“ALIVE: An Artificial Life Interactive Video Environment” by Maes

  • ©Pattie Maes


Entry Number: 26


    ALIVE: An Artificial Life Interactive Video Environment

Program Title:

    Tomorrow's Realities



Project Affiliation:

    MIT Media Lab


    The ALIVE interactive installation brings together the latest technological breakthroughs in vision-based gesture recognition, physical modeling, and behavior based computer animation. The user experiences a physically based computer graphics environment and is able to interact with the artificial creatures that inhabit this world using simple and natural gestures.

    More specifically, chroma-keying technology is used to overlay the image of the user on top of a real-time interactive computer animation. The composited image is displayed on a large screen ( 10 feet x 10 feet) that faces the user, the resulting effect being that of looking in a “magical mirror.” Using natural gestures interpreted by a vision-based pattern recognition system, the user can interact and communicate with the animated creatures in the mirror and as such effect also their behavior.

    The goal of the ALIVE system is to demonstrate what recent research achievements in the area of vision-based gesture recognition, modeling autonomous agents or “artificial creatures” and physically based modeling have made possible. The ALIVE system represents one of the first (if not the first) artificial reality systems in which users can interact and communicate with semi-intelligent autonomous agents using natural gestures.

    One of the component technologies demonstrated in the ALIVE system is a vision-based algorithm that tracks hands and faces and can recognize the spatiotemporal patterns or gestures a user may perform (Darrell and Pentland, 1993). During a short training phase, several examples of the pattern or gesture are presented. The system automatically builds a view-based representation of the object being tracked (for example, a hand) and uses the resulting search scores over time to store and match gestures. The system relies on correlation search hardware for real-time performance.

    The second component technology is a toolkit and set of algorithms that make it possible to create “autonomous goal seeking agents” by specifying their sensors, motivations, and repertoire of behaviors (Maes, 1991; 1991b; 1993). For example, for the ALIVE creatures, the sensor data include the gestures made by the user and the positions of the user’s hands as well as the position and behavior of other creatures in the world. Motivations (or goals) include the desire for creatures to stay close to one another, fear of unknown things/people, and curiosity. Examples of behaviors are: move towards the user, move away from the user, track the user’s hand, etc. Given this information, the toolkit produces an agent that autonomously decides what action to take next based on its current sensor data and its motivational state. The model also incorporates a learning algorithm that makes the agent learn from experience and improve its goalseeking behavior over time.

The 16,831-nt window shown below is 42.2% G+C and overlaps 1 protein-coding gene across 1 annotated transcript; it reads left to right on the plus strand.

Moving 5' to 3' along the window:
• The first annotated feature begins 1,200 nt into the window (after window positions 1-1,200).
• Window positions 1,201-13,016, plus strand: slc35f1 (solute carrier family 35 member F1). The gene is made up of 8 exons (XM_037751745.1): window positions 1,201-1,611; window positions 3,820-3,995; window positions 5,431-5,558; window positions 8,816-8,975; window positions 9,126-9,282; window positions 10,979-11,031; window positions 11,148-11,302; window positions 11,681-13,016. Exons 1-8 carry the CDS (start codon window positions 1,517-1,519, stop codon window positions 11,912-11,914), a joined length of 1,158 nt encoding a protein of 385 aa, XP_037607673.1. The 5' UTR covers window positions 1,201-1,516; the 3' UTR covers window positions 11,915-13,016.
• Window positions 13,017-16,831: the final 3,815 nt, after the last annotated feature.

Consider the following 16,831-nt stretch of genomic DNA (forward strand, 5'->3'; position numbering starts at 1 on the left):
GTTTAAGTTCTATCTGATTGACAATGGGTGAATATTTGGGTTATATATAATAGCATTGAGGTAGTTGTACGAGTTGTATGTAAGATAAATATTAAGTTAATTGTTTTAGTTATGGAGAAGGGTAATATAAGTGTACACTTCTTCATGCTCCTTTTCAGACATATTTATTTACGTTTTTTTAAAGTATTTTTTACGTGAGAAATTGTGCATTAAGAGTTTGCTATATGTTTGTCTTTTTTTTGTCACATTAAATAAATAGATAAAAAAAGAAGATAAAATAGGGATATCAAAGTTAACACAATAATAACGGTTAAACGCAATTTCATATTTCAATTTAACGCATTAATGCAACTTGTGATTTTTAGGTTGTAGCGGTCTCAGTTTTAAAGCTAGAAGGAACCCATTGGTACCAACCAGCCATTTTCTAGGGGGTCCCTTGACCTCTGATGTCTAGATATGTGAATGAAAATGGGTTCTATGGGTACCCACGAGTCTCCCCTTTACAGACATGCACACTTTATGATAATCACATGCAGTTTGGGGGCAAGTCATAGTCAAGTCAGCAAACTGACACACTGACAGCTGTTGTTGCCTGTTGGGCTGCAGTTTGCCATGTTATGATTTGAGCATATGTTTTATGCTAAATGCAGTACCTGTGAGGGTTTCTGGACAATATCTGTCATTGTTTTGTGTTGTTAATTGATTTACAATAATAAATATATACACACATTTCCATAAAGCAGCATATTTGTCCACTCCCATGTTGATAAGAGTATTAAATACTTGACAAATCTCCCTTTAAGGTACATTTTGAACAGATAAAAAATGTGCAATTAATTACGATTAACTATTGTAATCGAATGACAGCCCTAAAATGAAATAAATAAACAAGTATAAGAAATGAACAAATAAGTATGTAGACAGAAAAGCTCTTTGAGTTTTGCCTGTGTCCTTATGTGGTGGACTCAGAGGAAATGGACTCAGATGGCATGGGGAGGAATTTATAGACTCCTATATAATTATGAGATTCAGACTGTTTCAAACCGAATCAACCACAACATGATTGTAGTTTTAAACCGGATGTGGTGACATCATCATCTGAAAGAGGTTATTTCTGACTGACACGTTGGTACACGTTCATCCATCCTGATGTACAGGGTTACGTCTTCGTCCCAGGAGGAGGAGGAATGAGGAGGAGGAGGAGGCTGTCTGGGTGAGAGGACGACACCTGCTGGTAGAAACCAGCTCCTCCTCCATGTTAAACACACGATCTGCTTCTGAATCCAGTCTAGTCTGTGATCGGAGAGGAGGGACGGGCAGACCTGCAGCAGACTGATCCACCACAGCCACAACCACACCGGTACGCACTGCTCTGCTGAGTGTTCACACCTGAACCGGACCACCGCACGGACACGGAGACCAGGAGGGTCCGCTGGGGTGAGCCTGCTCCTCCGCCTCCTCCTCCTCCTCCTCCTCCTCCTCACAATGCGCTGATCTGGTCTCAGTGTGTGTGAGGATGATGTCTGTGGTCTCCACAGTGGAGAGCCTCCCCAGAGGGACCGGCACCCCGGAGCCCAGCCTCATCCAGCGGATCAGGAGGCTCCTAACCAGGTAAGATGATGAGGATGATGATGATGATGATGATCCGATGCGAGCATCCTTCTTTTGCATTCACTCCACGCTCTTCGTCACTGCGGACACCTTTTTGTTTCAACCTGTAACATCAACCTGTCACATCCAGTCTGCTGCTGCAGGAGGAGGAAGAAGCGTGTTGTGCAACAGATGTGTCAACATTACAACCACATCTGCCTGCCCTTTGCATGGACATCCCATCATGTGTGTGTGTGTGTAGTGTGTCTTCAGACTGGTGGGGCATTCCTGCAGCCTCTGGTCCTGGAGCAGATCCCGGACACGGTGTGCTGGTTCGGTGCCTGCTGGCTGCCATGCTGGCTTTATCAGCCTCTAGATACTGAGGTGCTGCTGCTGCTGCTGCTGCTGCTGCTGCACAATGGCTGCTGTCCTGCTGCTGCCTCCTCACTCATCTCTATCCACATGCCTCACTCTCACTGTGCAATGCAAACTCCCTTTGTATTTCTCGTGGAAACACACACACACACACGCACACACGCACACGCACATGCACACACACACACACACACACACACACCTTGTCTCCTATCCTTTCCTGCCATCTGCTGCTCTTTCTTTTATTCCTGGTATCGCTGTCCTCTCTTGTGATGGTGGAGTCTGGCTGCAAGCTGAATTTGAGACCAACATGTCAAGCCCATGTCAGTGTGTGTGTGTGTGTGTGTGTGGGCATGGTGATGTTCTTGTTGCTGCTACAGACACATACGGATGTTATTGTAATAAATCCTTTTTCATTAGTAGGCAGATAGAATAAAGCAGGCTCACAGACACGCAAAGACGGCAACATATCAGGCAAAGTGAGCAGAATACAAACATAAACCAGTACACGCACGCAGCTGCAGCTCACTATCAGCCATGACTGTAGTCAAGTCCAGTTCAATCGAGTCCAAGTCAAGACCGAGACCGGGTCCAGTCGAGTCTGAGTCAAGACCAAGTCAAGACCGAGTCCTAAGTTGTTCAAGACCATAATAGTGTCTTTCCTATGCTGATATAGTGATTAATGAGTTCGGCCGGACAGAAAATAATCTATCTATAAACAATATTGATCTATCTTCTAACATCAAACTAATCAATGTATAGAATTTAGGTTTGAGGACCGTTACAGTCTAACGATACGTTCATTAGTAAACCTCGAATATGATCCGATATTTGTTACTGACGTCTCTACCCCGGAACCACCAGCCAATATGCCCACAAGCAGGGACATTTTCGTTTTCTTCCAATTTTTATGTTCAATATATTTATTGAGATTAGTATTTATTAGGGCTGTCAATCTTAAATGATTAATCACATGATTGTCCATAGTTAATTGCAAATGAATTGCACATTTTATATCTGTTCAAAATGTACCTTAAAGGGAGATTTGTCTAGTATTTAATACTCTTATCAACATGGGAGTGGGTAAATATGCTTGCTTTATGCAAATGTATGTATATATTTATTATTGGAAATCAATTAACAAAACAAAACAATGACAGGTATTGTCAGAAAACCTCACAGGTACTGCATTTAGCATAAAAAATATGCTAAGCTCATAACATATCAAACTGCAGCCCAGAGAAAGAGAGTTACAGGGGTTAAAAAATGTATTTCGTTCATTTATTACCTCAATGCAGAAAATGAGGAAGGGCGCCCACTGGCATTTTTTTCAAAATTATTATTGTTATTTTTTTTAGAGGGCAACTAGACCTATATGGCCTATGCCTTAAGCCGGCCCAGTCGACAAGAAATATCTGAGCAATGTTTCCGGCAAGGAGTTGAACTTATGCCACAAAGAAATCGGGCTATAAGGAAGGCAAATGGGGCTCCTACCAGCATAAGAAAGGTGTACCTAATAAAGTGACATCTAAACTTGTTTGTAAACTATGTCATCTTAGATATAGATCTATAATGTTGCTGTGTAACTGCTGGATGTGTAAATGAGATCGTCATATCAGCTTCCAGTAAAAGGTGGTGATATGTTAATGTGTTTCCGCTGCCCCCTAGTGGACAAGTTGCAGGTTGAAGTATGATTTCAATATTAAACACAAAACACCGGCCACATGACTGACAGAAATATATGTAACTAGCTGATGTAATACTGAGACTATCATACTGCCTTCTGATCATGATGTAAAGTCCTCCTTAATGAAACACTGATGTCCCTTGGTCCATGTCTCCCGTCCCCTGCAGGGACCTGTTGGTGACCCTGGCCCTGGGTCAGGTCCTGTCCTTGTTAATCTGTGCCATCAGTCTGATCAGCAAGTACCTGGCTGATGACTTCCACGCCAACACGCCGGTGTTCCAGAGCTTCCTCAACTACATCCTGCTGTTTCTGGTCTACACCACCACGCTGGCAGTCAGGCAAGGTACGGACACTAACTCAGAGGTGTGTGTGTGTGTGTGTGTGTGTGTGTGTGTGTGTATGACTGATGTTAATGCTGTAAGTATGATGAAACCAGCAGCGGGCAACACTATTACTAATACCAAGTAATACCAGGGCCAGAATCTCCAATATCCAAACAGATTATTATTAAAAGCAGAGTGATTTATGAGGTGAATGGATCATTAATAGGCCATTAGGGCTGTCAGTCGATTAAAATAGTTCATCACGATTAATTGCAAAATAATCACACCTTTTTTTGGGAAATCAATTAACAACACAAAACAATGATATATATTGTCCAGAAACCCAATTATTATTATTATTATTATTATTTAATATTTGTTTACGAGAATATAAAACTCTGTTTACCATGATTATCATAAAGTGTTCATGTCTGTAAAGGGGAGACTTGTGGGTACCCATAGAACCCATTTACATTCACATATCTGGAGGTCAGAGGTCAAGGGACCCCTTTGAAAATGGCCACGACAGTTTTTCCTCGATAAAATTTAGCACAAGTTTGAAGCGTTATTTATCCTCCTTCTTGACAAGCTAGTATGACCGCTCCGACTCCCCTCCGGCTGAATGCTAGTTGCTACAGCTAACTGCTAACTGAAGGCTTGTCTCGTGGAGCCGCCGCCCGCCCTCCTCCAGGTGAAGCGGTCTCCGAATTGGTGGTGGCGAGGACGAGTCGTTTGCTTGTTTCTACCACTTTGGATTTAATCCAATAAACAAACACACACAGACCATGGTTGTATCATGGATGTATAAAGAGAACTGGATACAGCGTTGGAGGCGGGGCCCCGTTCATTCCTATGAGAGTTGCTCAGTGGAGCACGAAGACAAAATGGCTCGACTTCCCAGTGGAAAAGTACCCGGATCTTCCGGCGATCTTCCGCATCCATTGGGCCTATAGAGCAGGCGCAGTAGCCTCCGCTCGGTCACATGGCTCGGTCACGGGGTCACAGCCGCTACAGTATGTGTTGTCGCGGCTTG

The third component technology is ThingWorld, a simulation system that uses modal dynamics for high-performance simulation of non-rigid multibody interactions (Pentland and Williams, 1989; Pentland et.al., 1990; Sclaroff and Pentland, 1991). The version demonstrated here is Distributed ThingWorld (Friedmann and Pentland, 1992), which uses several novel strategies for allocation of processing among networked computers to achieve a nearly linear increase in efficiency as a function of the number of processors.

    The relation of the ALIVE installation to the theme of the tomorrow’s realities’ show is an indirect one. The installation makes users and viewers aware of what is possible with the latest techniques. It does so through an entertaining and evocative interactive demonstration. Ln addition to the demonstration, informational posters describe the technology used and reflect on its potential impact upon education, the workplace, training, and entertainment.

    ■ Sun IPX workstation w/ Cognex VisionProcessor
    ■ Silicon Graphics Indigo w/ Elan board
    ■ 10 feet x 10 feet backlit screen
    ■ Color camera (for chroma-keying andgesture recognition)
    ■ Light valve
    ■ Chroma-keying system

    ■ All software is written by the contributors in C and C++. We employ SGl’s Inventor and GI software packages.


    ■ Darrell, T., and A. P Pentland, 1993. Space Time Gestures, IEEE Conference on Vision and Pattern Recognition, New York, NY, June 1993.
    ■ Friedmann, M , and Pentland, A., 1992. Distributed Physical Simulation, Eurographics Workshop on PhysicallyBased Modeling, Cambridge, England, August 1992.
    ■ Maes, P., 1991. A Bottom-Up Mechanism for Behavior Selection in an Artificial Creature. In: From Animals to Animats, J.A. Meyer and S. Wilson (editors). MIT-Press.
    ■ Maes, P., 1991 b. Designing Autonomous Agents, MIT-Press.
    ■ Maes, P., 1993. Modeling Artificial Creatures, Proceedings of the IMAGINA conference ’93, February 1993.
    ■ Pentland, A., and Williams, J., 1989. Good Vibrations: Modal Dynamics for Graphics and Animation, ACM Computer Graphics, Vol. 23, No. 4, pp. 215-222, August 1989.
    ■ Pentland, A., Essa, I., Friedmann, M, Horowitz, B., Sclaroff, S , 1990. The Thingworld Modeling System: Virtual Sculpting by Modal Forces, ACM Computer, Vol. 24, No. 2, pp. 143-144, June 1990.
    ■ Sclaroff, S., and Pentland, A., 1991. Generalized Implicit Functions for Computer Graphics, ACM Computer Graphics, Vol. 25, No. 2, pp. 247- 250. Software


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